The RCS team is charged with supporting all members of the organization interested in research. As a result, each team member is often tasked with managing multiple projects as primary responsibility. Estimated timelines will vary by workload.

  1. Conception and ideation (2-8 weeks)
    1. An iterative process to reconcile the clinical and statistical significance of the study hypotheses or questions.
    2. If the investigator is uncertain of what to study, we engage in discussions and perform a literature review to determine what is important to the investigator and what is pertinent to improving the field.
    3. Once the investigator has chosen a question of interest, we work to refine ideas specific to the available data, and in consideration of statistical, machine learning or artificial intelligence (AI) model options.
    4. Typical timeline: Highly variable, 2 to 8 weeks.
    5. Completion of milestone: 1 to 2 sentences that clearly states a hypothesis or study question.
  2. Protocol development (4-8 weeks)
    1. Study design: The team will work with investigators to design the study, ensuring there is balance of both clinical and statistical significance.
    2. Protocol development: The RCS team will draft the Methods and Statistical Consideration sections of the IRB protocol for submission.
    3. Average timeline (without considering IRB review time): 4 to 8 weeks.
    4. Completion of milestone: IRB approval (or waiver).
  3. Data retrieval (Timeline is variable and depends on scope of study)
    1. Possibly the most time intensive part.
    2. The team will develop a data retrieval plan in collaboration with the investigator.
    3. Data retrieval and preprocessing.
    4. Internal validation of data.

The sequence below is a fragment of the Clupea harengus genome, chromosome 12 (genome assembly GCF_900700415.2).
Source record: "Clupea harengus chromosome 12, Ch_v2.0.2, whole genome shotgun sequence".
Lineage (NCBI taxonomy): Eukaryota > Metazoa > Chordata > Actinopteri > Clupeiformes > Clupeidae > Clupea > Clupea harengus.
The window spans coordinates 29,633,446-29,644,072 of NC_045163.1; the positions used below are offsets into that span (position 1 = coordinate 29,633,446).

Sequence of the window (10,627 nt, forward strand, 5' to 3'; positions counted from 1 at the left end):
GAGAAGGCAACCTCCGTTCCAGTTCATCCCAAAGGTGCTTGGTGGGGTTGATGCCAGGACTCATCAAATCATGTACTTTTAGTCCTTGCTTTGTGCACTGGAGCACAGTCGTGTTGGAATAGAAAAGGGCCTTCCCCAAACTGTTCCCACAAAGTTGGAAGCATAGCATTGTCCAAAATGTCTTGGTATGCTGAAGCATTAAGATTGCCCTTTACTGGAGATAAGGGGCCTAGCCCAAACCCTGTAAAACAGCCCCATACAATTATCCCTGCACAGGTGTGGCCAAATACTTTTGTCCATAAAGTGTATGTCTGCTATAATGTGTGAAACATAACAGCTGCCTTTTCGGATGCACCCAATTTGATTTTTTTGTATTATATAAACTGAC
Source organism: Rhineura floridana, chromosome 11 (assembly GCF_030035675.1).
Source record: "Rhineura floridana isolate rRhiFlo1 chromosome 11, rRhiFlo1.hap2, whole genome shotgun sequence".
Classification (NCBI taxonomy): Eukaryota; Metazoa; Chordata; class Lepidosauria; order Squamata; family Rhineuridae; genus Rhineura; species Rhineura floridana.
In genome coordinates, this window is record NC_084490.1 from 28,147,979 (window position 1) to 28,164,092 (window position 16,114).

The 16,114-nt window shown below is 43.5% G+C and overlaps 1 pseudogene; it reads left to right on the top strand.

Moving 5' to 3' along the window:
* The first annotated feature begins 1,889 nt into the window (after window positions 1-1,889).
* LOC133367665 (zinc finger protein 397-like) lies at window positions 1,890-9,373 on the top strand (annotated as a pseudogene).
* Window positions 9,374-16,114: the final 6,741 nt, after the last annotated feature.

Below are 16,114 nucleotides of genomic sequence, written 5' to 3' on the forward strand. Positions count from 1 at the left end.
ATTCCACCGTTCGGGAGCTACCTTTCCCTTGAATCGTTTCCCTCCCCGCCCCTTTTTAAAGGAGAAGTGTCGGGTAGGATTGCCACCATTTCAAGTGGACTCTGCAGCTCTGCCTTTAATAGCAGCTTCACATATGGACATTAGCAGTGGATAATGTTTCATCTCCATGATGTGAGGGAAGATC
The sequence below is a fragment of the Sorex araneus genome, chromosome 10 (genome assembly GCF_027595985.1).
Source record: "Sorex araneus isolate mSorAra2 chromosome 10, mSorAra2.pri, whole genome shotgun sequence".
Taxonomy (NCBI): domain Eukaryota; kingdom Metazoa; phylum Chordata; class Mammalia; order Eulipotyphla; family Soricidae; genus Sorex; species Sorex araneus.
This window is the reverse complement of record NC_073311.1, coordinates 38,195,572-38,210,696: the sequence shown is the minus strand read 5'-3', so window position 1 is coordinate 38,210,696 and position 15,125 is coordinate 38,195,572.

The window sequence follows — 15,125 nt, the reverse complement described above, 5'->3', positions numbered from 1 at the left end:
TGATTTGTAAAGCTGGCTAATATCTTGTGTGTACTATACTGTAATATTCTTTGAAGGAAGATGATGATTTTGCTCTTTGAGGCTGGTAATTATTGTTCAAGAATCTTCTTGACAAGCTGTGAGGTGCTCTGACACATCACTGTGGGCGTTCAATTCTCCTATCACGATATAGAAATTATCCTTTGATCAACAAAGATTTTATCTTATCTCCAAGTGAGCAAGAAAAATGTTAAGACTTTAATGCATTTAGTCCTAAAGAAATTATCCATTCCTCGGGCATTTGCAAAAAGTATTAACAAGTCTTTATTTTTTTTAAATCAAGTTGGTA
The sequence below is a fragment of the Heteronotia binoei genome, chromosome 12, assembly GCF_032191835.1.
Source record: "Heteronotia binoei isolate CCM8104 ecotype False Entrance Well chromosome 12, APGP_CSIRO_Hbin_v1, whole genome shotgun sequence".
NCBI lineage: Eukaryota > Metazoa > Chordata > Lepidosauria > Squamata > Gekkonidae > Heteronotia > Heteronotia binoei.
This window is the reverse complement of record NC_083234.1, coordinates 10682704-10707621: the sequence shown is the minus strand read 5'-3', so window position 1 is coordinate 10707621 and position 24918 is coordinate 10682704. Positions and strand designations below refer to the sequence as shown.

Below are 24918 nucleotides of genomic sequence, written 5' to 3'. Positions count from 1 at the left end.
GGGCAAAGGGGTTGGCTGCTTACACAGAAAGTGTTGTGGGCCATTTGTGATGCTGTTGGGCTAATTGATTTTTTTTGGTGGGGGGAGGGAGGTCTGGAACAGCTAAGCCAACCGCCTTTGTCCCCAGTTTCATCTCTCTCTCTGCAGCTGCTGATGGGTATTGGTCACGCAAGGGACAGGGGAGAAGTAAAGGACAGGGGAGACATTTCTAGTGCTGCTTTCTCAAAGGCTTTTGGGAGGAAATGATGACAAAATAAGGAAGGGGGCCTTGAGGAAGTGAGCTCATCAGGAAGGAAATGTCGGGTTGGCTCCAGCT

5. Summary statistics and clinical review of data with the clinical team.
    6. Average timeline: Variable and difficult to predict. The timeline will depend on data sources and scope of variables as well as potential for unexpected events during data retrieval. The RCS team will provide a timeline on a case-by-case basis.
    7. Completion of milestone: Summary statistics as appropriate for study.
  4. Data analyses (Timeline is variable and depends on scope of study)
    1. This involves appropriate statistical, machine learning and AI modeling constrained by appropriate clinical consideration, approved IRB protocol and study design.
    2. Average timeline: Variable and dependent on the number of hours spent per week on the project. This may involve some iterations. The RCS team will provide a timeline on a case-by-case basis.
    3. Completion of milestone: Adoption of statistical, machine learning or AI model.
  5. Manuscript assistance (2-4 weeks)
    1. The team will draft the Methods and Results sections while the investigator is responsible for drafting the Introduction, Discussions and other sections of the paper.
    2. Average timeline: 2 to 4 weeks.
    3. Completion of milestone: Draft of Methods and Results sections
  6. Peer review revisions
    1. The team will assist in peer review revisions that involve changes in models developed or study design as appropriate.
    2. Average timeline: Unpredictable.
  7. Closing of project or study
    1. This occurs after publication and/or presentation of results.